Mexican President Felipe Calderón. Photo: Adolfo Jasso
14 May 2012
Mexican President Felipe Calderón and Commonwealth Secretary-General Kamalesh Sharma on 14 May discussed the top priorities of the world’s poorest and most vulnerable states that will not be present at the G20 summit from 18 to 19 June.
President Calderón, who will host the Los Cabos G20 Summit in June as Chair of the group of leading world economies, met with Commonwealth Secretary-General Kamalesh Sharma in Mexico City, Mexico.
“Ninety per cent of global GDP may be represented at the G20 table, but ninety per cent of the world’s countries are not represented around that table. The G20’s solutions to today’s global crises and economic challenges can only be truly global solutions if they take into account the priorities and concerns of poor and vulnerable states who are the majority. This is a question of strengthening the legitimacy and relevance of the G20’s work to the wider world,” said Mr Sharma.
"We welcome Mexico’s outstanding efforts as G20 Chair this year to promote outreach to the majority of countries that are not at the G20 table. These efforts are helping to promote an inclusive discussion of key policies for the world economy that will affect developing countries."
The Commonwealth Secretary-General called on Mr Calderón to convey the perspectives and priority development challenges of the developing members of the Commonwealth and La Francophonie. He was accompanied by a Special Representative of the Secretary-General of the Organisation Internationale de la Francophonie, Abdou Diouf. Mr Sharma’s meeting with the G20 Chair is the continuation of an on-going pattern of consultations by the incumbent G20 Chair with the Secretaries-General of the Commonwealth and La Francophonie, as representatives of half of the world's poorest, smallest and most vulnerable developing countries. The first of such consultations with the G20 Chair was held at the initiative of Canadian Prime Minister Stephen Harper in 2010, followed by talks with French President Nicolas Sarkozy in 2011.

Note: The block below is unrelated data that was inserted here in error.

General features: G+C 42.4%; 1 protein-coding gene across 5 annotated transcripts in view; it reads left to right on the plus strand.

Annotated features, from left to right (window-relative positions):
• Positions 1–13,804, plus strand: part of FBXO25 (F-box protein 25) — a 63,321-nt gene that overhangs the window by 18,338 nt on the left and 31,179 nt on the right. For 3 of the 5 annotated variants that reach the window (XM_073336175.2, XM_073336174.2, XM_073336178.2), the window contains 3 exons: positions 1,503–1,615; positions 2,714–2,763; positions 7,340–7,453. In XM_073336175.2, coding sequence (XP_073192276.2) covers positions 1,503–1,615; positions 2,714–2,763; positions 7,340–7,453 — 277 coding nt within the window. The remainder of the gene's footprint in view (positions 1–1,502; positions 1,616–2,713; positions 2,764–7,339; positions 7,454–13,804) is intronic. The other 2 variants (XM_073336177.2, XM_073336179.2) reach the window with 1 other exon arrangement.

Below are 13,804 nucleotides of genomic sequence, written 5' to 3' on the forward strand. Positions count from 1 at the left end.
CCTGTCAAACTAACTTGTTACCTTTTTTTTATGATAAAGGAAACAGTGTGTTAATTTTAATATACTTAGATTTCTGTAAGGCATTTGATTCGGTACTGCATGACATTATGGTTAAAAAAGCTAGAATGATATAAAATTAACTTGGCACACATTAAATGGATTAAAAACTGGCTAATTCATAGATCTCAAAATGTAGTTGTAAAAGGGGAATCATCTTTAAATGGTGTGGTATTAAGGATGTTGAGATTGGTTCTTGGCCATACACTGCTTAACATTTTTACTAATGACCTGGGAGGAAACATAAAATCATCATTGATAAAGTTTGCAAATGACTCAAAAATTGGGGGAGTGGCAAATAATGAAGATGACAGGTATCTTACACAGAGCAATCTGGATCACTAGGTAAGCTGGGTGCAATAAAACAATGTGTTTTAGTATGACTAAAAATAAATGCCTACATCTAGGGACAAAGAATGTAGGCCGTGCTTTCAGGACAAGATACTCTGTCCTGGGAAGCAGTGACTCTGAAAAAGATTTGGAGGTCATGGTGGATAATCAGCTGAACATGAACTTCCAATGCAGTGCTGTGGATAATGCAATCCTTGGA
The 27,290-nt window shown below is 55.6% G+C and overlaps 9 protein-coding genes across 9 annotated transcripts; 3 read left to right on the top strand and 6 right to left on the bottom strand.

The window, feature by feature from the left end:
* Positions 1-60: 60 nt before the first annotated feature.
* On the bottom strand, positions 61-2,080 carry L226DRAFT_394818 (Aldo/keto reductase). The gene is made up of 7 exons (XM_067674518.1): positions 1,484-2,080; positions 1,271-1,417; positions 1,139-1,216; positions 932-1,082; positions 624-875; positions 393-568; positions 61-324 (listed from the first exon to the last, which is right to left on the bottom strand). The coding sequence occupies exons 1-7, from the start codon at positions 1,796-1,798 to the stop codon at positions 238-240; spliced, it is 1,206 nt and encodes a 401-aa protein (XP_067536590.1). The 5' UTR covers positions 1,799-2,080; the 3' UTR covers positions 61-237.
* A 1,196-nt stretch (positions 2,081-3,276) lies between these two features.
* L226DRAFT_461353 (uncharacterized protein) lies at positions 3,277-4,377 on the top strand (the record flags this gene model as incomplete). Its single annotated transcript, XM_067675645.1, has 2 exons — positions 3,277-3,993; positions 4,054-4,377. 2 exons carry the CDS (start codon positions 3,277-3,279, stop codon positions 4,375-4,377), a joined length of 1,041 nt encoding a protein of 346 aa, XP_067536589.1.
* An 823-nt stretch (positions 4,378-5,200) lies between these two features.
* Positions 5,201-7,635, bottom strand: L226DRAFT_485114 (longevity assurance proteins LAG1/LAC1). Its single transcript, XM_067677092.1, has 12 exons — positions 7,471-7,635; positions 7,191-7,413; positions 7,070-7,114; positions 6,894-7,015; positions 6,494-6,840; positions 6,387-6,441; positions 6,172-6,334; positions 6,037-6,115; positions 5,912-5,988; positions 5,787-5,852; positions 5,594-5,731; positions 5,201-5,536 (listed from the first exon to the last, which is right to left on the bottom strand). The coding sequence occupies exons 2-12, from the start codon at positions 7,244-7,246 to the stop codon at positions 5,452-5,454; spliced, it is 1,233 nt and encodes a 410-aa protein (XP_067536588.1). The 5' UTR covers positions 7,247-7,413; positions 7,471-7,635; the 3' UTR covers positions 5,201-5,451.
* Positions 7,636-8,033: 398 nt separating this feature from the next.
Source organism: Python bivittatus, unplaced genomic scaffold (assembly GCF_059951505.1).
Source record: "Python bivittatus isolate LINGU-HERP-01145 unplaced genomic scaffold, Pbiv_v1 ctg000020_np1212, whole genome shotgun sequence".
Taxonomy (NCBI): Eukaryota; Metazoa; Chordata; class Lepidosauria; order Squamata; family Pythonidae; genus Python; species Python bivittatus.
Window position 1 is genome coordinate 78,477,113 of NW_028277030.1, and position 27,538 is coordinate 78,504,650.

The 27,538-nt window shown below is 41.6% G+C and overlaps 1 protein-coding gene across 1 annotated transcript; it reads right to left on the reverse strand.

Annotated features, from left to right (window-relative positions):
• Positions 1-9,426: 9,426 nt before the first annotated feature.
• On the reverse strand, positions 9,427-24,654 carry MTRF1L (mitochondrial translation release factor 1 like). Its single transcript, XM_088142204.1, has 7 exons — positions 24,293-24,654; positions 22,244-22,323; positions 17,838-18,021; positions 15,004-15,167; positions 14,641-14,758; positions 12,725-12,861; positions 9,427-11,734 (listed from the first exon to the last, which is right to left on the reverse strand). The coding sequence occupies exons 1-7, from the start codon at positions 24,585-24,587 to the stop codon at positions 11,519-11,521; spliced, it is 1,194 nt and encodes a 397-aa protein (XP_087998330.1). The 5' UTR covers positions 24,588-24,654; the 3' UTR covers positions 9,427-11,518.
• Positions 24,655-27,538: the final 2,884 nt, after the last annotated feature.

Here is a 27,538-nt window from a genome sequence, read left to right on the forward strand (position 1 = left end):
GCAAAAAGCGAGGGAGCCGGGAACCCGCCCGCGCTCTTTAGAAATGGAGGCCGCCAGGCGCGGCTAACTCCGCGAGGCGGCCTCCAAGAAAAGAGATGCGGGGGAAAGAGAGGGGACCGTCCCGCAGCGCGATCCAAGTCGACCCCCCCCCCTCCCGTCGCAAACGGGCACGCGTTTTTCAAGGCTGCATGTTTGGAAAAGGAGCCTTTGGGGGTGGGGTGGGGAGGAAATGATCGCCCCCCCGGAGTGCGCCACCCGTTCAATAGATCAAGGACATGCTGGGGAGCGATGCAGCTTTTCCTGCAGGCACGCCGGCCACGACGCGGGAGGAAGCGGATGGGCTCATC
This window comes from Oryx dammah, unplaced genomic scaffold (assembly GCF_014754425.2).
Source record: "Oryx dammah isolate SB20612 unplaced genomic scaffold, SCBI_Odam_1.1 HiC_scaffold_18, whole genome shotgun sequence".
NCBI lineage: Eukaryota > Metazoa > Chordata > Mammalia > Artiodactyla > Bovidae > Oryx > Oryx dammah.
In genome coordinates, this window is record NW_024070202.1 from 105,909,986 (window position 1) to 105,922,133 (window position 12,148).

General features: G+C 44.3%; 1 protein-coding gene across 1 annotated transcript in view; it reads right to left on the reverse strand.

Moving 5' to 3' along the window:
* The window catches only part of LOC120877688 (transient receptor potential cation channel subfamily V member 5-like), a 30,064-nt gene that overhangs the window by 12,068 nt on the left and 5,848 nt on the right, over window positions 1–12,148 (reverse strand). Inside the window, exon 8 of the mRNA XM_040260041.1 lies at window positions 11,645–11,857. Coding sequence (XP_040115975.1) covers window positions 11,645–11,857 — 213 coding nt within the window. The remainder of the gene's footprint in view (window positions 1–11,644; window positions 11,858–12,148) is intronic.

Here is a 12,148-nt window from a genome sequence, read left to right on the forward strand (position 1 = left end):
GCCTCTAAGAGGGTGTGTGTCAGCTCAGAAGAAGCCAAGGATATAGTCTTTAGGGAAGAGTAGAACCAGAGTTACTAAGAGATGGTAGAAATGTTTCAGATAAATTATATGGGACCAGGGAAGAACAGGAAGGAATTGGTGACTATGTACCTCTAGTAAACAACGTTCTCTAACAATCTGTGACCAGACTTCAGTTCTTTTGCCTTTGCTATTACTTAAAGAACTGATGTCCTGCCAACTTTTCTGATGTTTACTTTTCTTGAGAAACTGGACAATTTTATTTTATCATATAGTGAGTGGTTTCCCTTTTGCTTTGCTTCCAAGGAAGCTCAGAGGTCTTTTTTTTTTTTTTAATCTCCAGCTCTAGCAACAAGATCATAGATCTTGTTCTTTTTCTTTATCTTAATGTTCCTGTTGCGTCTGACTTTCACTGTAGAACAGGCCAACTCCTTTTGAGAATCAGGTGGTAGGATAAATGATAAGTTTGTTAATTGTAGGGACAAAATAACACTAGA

Mr Sharma said: "The Commonwealth and La Francophonie are working with the G20 on two fronts. First, our consultations with incumbent G20 Chairs ensure that strong political messages about the priorities of non-G20 members are taken into account. The G20 also needs to be a ‘T20’ – acting as Trustees for the concerns and needs of the wider global community. Second, we are making practical policy contributions to the G20’s Development Working Group at the technical level, to ensure that the needs of non-G20 countries are factored into the policy options and solutions that are being developed. One of the Commonwealth’s fundamental principles, agreed by our 54 member governments, is a commitment to inclusiveness. Our G20 efforts – political and technical – are aimed at promoting an inclusive G20 approach to developing policies for the world economy."
In his discussions with Mr Calderón, the Commonwealth Secretary-General outlined four priority challenges faced by developing countries:
The Commonwealth Secretary-General wished President Calderón success with the Los Cabos G20 Summit. He expressed satisfaction with their consultations, and appreciation at being received. Mr Sharma said there was much to be achieved at the summit, as well as through the opportunities presented by the United Nations Conference on Sustainable Development (Rio+20) from 20 to 22 June in addition to other ongoing international opportunities.
Note to Editors
The Commonwealth comprises 54 member countries, while La Francophonie comprises 56 countries, 10 of which are also members of the Commonwealth. They are: Cameroon, Canada, Cyprus, Dominica, Ghana, Mauritius, Rwanda, St Lucia, Seychelles and Vanuatu.
Media Contact: Richard Uku, Director, Communications and Public Affairs Division, Commonwealth Secretariat, email: email@example.com, mobile: +44 7711 187 784